Although don’t think that the fun of actually holding, and then putting them on hold until I’m available hasn’t crossed my mind…

Pigeon Street

April 11, 2014

I’d love to know what it is about pigeons that terrify people. I mean, I suppose I get the thing where they suddenly take off when you get near to them – that could be a little bit startling I suppose. But in general pigeons aren’t that frightening. They don’t hang around in gangs and attack you with flick knives. Occasionally you see one with a manky foot. That’s about as scary as pigeons get.

This morning, as I walked between the train station and my office, I had the pleasure of following a man who was terrified of pigeons. Well, I say pigeons plural, it was actually just the same pigeon approaching at different stages of his journey (it genuinely was – I chose to observe the pigeon and ended up thinking it was just having a bit of fun).

Each time the pigeon took to the air the man would duck and weave as though the pigeon were heading straight for him. As the man was one of those balding-but-insists-on-growing-a-pony-tail types, I started to imagine that the pigeon had earmarked his hair for some nesting material and was trying to get close enough to pluck a few long, silver locks from his scalp.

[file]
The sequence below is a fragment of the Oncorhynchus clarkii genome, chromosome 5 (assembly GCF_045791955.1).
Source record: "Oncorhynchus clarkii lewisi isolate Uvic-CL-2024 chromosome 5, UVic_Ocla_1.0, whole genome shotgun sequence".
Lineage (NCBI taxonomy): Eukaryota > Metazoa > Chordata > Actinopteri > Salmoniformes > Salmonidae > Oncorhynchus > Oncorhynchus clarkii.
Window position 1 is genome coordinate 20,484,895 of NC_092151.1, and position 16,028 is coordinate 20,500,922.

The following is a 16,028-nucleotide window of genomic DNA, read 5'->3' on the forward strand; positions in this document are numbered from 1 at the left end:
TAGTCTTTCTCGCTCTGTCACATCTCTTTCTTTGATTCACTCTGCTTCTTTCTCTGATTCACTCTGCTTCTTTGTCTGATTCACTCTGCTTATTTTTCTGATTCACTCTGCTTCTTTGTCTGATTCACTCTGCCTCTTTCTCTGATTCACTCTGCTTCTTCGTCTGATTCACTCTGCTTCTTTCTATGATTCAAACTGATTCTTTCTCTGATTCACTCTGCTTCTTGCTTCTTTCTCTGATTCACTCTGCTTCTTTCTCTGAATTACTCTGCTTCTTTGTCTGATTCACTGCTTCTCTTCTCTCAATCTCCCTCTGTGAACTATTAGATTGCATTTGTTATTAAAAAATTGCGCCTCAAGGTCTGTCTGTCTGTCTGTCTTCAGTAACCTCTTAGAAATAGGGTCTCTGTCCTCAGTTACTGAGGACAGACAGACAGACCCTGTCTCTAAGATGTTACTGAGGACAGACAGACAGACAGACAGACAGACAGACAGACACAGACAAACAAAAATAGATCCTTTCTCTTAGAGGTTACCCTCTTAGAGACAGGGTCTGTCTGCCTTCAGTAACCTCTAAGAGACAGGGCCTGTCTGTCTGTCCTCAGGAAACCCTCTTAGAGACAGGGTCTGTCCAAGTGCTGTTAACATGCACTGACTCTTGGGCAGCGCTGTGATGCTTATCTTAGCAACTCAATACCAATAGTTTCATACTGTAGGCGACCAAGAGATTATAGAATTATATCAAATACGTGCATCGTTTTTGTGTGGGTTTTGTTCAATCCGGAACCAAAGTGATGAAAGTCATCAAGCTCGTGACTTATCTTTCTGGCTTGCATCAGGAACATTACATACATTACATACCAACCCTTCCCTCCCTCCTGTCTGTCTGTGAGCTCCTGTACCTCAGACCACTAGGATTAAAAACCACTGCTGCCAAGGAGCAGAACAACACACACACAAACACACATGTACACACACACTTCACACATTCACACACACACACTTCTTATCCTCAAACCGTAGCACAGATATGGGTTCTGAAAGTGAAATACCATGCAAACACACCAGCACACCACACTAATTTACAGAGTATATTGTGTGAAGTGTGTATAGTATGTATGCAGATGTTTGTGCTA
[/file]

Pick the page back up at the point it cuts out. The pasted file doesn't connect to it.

Sadly, though, the man’s expert jinking and weaving meant that the pigeon was unable to secure any prime building products, but it still had a good go and scaring the crap out him at least three times – so much so that at one point he audibly went “gah!” but that was as nothing compared to the pigeon’s final attack – a master plan that you wouldn’t believe a pigeon was capable of hatching.

Because, our long-haired friend was so preoccupied with the location and attack plan of the circling pigeon that he wasn’t entirely watching where he was going. And while it would have been – and believe me, it really would – hilarious to see him walk into a piece of street furniture be it bus shelter, lamp-post or bin, the pigeon had far grander ideas.

Because the pigeon, scourge of the streets that it is, almost had this man run over. Actually mown down by a car. It was only by virtue of the fact that he happened to glance to his right, one he’d stopped watching the pigeon’s every move, that he noticed an approaching car and stopped dead, possibly brown-trousering himself in the process, in the gutter and narrowly avoiding death.